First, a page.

While Amicus released successes both before and after it, Tales from the Crypt is probably their most successful and longest-lasting film. It’s much more serious in tone than any of the other horror anthologies that the company made, and as a consequence, is a lot more memorable. Their other films have a much broader sense of humor than Tales from the Crypt, and don’t take themselves as seriously. Obviously, the film isn’t entirely devoid of humor, both intentional and unintentional, but it has some of the more heart-stopping and chilling moments that catch you off guard. The opening titles, for example, feature a rendition of Bach’s “Toccata and Fugue in D Minor” over them, which is one of the creepiest pieces of music ever written. It adds to the atmosphere perfectly, and keeps you on edge for the rest of the film, at least to me. If I had to pick a film wherein the opening title sequence sets up the atmosphere of a horror film the best, it would have to be Tales from the Crypt.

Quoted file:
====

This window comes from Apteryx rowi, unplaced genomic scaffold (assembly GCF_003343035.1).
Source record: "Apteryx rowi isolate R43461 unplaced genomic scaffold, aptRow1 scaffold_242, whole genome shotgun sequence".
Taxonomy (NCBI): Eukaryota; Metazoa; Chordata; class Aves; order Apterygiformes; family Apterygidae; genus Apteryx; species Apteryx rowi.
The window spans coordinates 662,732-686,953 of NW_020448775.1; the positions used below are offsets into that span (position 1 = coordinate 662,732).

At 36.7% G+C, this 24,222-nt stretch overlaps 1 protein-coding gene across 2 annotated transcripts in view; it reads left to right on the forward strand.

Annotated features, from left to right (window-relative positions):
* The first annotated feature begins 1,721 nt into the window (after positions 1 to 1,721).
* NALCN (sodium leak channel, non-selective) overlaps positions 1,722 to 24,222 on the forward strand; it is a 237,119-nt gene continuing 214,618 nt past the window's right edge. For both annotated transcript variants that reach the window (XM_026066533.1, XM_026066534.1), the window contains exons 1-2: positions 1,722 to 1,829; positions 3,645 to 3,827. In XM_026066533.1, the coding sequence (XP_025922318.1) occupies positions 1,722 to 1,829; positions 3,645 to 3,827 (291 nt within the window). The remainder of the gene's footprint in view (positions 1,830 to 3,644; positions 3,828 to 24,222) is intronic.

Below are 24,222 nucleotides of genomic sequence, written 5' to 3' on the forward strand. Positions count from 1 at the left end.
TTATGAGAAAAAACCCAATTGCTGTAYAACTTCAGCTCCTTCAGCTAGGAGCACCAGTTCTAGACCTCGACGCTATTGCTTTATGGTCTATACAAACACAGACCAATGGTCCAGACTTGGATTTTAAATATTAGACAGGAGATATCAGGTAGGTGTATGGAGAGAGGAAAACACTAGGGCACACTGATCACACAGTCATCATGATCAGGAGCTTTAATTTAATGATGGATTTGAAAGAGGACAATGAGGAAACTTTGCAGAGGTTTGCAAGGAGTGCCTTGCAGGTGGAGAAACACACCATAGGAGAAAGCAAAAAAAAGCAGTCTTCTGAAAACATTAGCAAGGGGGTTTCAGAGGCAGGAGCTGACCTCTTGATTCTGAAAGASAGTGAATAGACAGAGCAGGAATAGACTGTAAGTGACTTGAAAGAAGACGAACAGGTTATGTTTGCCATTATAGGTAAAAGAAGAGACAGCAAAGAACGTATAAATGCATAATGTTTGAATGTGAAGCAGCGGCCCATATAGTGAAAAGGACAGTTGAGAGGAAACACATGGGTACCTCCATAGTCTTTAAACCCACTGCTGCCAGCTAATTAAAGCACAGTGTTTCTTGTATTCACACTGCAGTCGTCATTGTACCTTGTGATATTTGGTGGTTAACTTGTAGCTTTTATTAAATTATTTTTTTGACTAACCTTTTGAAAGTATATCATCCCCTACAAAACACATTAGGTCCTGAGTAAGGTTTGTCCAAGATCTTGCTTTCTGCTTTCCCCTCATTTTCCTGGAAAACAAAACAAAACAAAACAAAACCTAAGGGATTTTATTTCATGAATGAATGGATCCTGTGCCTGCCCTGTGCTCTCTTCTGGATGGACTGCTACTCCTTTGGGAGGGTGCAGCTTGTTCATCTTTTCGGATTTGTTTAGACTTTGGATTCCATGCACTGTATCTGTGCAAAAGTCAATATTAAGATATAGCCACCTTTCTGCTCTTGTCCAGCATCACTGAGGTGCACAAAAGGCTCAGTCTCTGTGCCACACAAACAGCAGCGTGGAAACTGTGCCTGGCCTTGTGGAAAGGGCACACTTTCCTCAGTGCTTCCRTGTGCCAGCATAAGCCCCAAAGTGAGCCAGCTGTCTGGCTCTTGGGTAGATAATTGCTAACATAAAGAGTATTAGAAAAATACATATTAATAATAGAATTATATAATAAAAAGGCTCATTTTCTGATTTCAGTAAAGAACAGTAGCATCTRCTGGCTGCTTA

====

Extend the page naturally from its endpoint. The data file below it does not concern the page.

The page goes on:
All of the stories in the film come from different EC comic book sources and not just from the film’s namesake, but they’re all effective in different ways. The stories featured include ...And All Through the House, Reflection of Death, Poetic Justice, Wish You Were Here, and Blind Alleys. I’ve always found Poetic Justice to be the most effective out of the five stories that are presented in the film. You actually feel great sympathy for Peter Cushing’s character and you’re just taken aback by the terrible things that are happening to him. And then on the flipside, Peter Cushing’s zombie is chilling and, dare I say, the most effective zombie in movie history. A lot of it has to do with the pathos for the character and the fact that those who’ve wrong him get their comeuppance, as in all of the stories, but seeing him as a zombie is absolutely horrifying (it certainly was when I first saw the movie). The other story I found the most effective was ...And All Through the House, which was also adapted by the TV series of Tales from the Crypt later on. In the story, Joan Collins bumps off her husband on Christmas Eve for the insurance money, only to be terrorized by a man in a Santa Claus outfit afterward. It works so well because you know she can’t call the police without getting herself into trouble, so she’s trapped.